Tuesday, July 5, 2011
Cooking Lessons - Sushi Making
The only thing that I find remotely appealing about sushi is the making of it. Making sushi, I imagine it involves a certain degree of precision. I am a perfectionist and so, visually, sushi appeals to me. Those little rolls of fish, rice and seaweed are like little rolls of perfection. Would I ever eat it? No. Would I taste it? No. But would I like to learn how they make them? Yes.
Cooking lessons in sushi making is something that I would thoroughly enjoy. I think that I would find a great deal of satisfaction when, after rolling up all the ingredients, I slice it and discover that perfect fishy pattern inside. I would then have to arrange all these little rolls beautifully on a plate with some soy sauce and wasabi on the side – oh, the whole process would satisfy every aspect of my slightly OCD personality.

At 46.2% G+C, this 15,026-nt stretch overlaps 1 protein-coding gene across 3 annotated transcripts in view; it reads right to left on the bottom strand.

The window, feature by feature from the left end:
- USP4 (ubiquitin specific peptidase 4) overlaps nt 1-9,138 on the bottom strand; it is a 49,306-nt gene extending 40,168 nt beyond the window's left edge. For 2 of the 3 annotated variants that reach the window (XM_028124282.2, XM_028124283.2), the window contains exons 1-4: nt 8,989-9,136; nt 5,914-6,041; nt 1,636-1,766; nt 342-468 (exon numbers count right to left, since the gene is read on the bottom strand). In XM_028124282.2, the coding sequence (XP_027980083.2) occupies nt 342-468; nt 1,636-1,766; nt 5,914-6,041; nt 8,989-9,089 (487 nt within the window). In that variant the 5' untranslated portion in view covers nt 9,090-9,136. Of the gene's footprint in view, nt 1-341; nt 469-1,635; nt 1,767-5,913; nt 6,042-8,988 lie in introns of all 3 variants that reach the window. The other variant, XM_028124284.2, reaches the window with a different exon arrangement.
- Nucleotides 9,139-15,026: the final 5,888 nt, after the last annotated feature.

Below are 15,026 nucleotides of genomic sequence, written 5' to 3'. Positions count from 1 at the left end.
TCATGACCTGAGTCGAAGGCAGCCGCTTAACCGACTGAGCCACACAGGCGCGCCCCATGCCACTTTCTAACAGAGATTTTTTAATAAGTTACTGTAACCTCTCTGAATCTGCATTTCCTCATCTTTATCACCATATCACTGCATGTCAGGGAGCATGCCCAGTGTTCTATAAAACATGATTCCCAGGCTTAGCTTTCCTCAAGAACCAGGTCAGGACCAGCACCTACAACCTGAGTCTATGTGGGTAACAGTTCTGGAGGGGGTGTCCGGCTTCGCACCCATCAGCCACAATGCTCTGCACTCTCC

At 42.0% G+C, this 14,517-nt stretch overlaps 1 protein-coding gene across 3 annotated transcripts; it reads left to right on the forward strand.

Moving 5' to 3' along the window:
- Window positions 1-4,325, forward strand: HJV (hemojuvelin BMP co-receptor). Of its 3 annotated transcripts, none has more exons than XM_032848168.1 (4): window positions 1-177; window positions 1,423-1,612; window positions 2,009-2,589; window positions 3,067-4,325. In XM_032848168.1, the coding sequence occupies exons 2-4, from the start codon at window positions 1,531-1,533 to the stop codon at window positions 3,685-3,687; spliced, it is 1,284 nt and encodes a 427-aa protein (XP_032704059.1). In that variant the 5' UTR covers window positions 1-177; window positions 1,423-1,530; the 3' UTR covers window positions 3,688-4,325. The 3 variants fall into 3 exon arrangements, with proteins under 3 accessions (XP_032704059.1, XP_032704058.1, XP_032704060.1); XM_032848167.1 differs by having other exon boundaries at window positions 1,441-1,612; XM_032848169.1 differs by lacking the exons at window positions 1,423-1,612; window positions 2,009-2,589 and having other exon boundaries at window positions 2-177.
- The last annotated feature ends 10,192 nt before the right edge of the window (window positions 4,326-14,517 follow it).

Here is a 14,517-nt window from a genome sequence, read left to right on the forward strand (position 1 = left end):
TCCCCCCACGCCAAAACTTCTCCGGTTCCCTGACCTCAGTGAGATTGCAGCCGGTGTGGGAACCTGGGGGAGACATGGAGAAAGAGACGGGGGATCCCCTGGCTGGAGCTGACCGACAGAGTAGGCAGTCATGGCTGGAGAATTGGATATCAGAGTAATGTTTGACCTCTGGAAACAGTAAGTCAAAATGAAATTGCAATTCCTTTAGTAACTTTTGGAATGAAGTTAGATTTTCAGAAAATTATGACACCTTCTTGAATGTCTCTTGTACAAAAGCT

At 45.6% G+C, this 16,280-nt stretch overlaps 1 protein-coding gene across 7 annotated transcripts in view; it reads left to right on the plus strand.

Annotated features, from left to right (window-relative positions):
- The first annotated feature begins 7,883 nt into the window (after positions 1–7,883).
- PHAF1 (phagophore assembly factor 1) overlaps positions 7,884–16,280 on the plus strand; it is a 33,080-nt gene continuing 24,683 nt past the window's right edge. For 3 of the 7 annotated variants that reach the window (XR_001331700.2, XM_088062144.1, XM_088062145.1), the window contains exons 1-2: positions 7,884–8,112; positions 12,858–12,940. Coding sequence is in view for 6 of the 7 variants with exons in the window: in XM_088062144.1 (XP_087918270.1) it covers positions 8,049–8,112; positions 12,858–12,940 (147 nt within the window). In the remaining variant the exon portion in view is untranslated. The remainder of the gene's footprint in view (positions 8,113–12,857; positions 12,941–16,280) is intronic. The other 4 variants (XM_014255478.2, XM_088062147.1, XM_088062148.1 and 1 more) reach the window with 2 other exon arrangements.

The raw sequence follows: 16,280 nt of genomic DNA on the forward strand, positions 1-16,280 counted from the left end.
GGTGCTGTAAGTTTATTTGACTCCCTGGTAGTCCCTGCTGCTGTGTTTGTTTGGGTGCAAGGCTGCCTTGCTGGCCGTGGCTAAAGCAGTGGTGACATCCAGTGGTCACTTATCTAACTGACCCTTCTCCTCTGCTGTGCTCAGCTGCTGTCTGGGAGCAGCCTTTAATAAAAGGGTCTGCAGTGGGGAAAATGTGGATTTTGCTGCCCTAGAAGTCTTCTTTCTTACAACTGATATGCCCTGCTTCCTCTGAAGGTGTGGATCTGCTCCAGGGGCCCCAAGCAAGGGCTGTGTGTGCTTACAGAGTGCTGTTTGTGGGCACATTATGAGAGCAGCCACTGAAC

Sushi is described as a roll of fish or sea food with rice wrapped in nori (seaweed). You get two types of Sushi - Futomaki, which is bigger and usually contains two or more different fillings and then you get Hosomaki, which is smaller and contains only one filling, usually fish or seafood, but you could also just use one kind of vegetable. I am beginning to see how easy sushi making can be and how easy it would be to make non-fishy sushi (kind of defeats the purpose, I know) but then I could at least eat my beautiful creation and gain some taste satisfaction as well.
I think the essential item is a bamboo mat (which you place everything onto) but an alternative to the nori could be vine leaves or even spinach or spinach lasagne layers (once they have been cooked). Almost all ingredients could be replaced – instead of rice you could use cous cous or good ol’ fashioned South African pap and instead of fish and sea food you could use vegetables, avocado, chicken, soy mince…the possibilities are endless when making sushi at home...I do realise that it might no longer be considered sushi after all the changes.
Doing cooking lessons in sushi making, I assume, would be more for the person who intends on using the normal ingredients but I think that I will still enjoy the process even if I am not actually going to eat it. And I will enjoy watching the smiles appear on the faces of the people who devour my deliciously flawless little rolls of perfection.
Posted by Klara at 1:48 PM